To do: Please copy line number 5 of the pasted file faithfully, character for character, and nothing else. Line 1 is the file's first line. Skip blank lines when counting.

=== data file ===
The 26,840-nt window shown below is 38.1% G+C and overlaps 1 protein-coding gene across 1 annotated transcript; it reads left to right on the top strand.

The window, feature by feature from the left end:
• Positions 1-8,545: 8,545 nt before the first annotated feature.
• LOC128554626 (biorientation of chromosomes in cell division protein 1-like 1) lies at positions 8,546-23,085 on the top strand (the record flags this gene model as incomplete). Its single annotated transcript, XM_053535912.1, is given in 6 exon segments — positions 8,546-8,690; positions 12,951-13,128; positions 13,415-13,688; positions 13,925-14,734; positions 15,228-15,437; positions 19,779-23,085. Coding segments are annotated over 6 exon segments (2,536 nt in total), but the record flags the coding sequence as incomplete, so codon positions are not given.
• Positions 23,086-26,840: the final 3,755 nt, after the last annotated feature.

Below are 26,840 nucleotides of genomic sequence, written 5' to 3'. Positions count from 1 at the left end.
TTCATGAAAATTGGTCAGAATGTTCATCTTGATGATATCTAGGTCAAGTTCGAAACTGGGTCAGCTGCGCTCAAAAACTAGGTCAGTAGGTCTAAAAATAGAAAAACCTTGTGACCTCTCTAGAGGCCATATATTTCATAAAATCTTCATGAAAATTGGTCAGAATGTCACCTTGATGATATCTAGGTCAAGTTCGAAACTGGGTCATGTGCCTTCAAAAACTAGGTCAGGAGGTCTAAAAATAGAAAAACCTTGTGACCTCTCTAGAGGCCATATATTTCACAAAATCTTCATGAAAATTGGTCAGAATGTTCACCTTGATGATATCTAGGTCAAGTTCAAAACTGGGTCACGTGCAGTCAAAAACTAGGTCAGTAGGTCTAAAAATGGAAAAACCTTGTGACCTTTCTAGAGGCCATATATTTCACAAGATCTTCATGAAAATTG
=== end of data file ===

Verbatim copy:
• Positions 23,086-26,840: the final 3,755 nt, after the last annotated feature.